I also think a lot of folk have been using language to imply that had Scotland voted ‘Yes’ on 18 September, we would be an independent country on 19 September. Had we voted ‘Yes’, the new government would not have been established until 24 March 2016. This would allow a year and a half of consultation and negotiation; and to play into the previous point, a democratic vote for all eligible voters in Scotland. I’m seeing a lot of ‘still in the UK’-type language on social media this morning — no matter the outcome of yesterday’s Referendum, today we would still be in the UK.
2. SCOTLAND IS NOT THE SOCIALIST HAVEN SOME OF US HAVE BELIEVED IT TO BE — Results this morning indicate that areas of a higher working class and unemployed population came out overwhelmingly in favour of independence. In many of our minds (me included), we’ve harboured this delusion that the vast majority of Scots are like the working class folk in Glasgow and Dundee. But the reality is that Scotland is not as different from the rest of the United Kingdom as we thought. Of course, a Conservative politician in Scotland is most likely much further to the left than a Conservative politician in England. See Ruth Davidson, the leader of the Scottish Conservatives. She’s a woman and a lesbian at that — two qualities that would have many of the English Tory gentry up in arms. But overall, it’s only common sense to acknowledge that not all Scots are socialists and up until only a few decades ago, Scotland had a long spell of complicity in the electing of Unionist/Conservative Governments in Westminster.
3. THIS IS NOT A TORY VICTORY / THIS IS NOT AN SNP DEFEAT — One great frustration among many I have with the result of this Referendum is that many folk are seeing this as either a Tory victory of an SNP defeat. It is neither of those things. At most, it is a Better Together victory and a Yes campaign defeat. Make no mistake — this vote does not indicate Scotland’s approval of Westminster or the UK Government. Likewise, it does not indicate Scotland’s disapproval of Holyrood and the Scottish Government. Instead, a slim majority of Scottish voters decided that our best option at this point is not full independence. Not only that, but in the midst of their grief, the SNP and the Yes campaign should take some consolation in the fact that over the length of this campaign the support of Scottish independence is at a record high. It seems clear that the majority Scottish people want more power devolved to Scotland (a clarity that could have manifested itself in a result today had David Cameron not very sneakily traded a second, devo-max Referendum question for allowing 16 and 17-year-olds to vote back in the Edinburgh Agreement). If Westminster politicians stick to their promises, we will be seeing further devolution in future.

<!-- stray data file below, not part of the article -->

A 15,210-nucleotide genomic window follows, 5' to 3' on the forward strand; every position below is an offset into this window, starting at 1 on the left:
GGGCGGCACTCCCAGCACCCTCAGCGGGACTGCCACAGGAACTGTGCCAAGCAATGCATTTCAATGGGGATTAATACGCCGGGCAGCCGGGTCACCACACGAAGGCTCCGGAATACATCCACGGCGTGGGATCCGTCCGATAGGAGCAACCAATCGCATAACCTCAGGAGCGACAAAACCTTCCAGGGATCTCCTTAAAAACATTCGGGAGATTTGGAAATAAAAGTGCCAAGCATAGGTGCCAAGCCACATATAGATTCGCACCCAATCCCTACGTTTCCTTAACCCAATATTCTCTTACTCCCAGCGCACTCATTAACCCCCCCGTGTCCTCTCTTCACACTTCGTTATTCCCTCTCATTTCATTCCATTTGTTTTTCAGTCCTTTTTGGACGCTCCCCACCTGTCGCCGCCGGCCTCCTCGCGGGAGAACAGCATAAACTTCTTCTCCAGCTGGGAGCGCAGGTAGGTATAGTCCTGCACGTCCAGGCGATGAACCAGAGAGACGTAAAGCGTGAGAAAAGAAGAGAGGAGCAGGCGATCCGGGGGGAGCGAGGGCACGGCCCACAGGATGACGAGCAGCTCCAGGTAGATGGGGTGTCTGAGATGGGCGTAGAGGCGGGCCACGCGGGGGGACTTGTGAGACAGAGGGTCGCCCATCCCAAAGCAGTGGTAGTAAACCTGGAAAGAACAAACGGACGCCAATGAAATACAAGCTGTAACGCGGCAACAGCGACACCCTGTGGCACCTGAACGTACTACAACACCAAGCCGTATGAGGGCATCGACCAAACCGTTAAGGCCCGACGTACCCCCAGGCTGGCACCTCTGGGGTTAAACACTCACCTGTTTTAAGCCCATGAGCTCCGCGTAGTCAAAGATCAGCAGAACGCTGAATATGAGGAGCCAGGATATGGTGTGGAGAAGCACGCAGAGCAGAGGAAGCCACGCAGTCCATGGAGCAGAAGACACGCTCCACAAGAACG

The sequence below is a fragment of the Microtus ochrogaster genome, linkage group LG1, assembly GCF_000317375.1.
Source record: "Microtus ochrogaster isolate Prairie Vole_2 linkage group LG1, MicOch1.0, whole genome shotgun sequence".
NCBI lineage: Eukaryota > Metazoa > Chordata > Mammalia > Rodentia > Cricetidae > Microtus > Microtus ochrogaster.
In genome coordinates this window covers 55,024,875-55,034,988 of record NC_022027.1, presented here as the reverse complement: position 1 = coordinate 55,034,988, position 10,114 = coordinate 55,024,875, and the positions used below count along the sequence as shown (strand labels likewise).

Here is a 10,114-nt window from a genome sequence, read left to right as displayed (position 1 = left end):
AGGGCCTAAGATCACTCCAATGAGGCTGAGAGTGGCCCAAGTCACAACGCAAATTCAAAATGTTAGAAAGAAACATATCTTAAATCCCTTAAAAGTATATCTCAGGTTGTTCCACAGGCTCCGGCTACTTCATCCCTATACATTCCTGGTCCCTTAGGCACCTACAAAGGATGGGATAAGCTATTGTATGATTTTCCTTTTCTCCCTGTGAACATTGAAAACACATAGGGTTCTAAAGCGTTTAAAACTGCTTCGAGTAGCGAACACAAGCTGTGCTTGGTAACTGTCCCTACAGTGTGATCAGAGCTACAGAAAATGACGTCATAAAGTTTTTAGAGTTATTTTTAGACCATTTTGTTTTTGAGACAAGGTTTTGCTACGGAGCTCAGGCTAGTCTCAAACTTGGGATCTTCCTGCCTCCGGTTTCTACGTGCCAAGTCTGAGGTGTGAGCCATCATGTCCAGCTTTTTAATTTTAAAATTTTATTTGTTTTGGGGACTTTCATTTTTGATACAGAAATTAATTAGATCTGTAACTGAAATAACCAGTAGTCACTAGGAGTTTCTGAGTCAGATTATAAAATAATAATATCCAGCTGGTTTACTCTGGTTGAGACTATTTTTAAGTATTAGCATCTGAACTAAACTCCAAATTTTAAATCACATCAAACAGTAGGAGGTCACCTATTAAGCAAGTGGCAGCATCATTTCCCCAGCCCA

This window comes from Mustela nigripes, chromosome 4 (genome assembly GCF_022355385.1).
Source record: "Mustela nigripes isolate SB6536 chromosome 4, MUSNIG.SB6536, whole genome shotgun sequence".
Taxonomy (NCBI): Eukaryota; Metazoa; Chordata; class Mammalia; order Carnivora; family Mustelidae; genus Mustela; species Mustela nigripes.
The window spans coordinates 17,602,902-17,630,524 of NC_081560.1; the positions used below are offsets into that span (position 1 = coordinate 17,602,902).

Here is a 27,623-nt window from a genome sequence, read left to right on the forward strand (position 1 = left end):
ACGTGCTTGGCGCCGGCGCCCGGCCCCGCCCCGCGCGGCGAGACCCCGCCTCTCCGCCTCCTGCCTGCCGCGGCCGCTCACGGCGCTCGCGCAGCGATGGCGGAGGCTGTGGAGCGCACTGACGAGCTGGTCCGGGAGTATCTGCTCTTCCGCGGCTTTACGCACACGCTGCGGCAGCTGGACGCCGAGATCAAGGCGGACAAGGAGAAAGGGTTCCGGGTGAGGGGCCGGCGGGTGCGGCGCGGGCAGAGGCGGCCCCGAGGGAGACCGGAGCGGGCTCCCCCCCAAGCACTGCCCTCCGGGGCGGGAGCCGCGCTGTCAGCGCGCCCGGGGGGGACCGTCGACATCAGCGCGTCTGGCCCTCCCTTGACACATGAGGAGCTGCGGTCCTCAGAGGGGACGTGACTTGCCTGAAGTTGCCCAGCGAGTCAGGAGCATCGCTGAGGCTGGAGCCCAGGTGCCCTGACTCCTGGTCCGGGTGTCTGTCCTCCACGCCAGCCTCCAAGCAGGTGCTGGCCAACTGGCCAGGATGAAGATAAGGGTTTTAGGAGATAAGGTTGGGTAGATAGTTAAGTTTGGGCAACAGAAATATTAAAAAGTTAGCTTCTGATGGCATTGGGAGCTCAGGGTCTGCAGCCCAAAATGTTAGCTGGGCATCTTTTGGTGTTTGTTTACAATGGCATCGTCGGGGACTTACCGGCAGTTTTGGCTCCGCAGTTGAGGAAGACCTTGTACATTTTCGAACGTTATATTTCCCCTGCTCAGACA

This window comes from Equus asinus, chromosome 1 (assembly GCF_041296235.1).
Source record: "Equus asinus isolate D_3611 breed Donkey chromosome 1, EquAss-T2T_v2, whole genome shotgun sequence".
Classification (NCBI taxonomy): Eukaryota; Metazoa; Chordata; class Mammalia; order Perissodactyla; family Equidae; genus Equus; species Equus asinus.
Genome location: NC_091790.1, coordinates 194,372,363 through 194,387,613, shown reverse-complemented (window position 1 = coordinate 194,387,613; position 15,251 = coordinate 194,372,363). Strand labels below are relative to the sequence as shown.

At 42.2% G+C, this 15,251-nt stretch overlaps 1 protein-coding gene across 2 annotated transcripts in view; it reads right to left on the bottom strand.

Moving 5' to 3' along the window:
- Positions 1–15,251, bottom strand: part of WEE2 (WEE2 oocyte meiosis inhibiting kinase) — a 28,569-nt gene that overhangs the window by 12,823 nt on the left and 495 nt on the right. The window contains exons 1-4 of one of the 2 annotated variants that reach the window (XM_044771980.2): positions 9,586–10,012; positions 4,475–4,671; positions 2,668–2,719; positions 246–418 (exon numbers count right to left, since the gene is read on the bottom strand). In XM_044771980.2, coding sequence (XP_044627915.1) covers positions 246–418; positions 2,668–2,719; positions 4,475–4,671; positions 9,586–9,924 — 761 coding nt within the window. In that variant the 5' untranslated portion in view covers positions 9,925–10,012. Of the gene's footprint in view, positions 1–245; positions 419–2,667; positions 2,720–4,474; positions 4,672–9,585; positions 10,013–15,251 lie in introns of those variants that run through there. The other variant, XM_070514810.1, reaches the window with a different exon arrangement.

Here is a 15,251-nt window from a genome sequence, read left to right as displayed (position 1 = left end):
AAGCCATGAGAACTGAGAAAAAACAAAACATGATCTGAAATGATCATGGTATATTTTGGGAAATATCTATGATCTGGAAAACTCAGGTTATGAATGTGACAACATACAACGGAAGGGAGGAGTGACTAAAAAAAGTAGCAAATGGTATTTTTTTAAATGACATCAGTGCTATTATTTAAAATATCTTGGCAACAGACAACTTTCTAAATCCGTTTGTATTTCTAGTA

As far as the future of the SNP goes, I believe that a large number of Scots think that the SNP has done well for the Scottish people, hence 2011’s election of a majority SNP Scottish Government in a parliament designed to avoid majority governments. The SNP isn’t going anywhere any time soon. If anything, a ‘Yes’ vote would’ve been the best way to ensure that the SNP would eventually dissolve.
4. AT A CERTAIN POINT, A ‘YES’ WOULD MEAN THE SAME THING AS A WESTMINSTER GOVERNMENT — As one might expect, the first results that came in early this morning were the smallest council areas. When a majority of councils had reported (most of them ‘No’ votes) it became clear to me that had the bigger councils voted ‘Yes’ overwhelmingly, this would create the same lopsided democracy as we find at Westminster. Sure, in this hypothetical situation where ‘Yes’ won as a result of only a handful of large council areas, in numbers the ‘Yes’ would have it. As is already felt by the smaller councils, particularly in the Western and Northern Islands, they would be governed by the will of places like Glasgow, Edinburgh and Dundee. Folk have used this as an argument against independence, saying things like ‘Well, the Highlands and Islands have a different culture from the Lowlands, so we should have the opportunity to be independent countries too!’ I think that’s nonsense and you don’t need to think too long to realise that the Western and Northern Islands would be more closely managed and find greater clout in a smaller, more local Scottish Parliament (as opposed to Westminster). But what I really want to express is that, should Scotland one day decide to be an independent country, I would hope that would be the will of the vast majority of Scots, with support from the further flung parts of our beautiful country.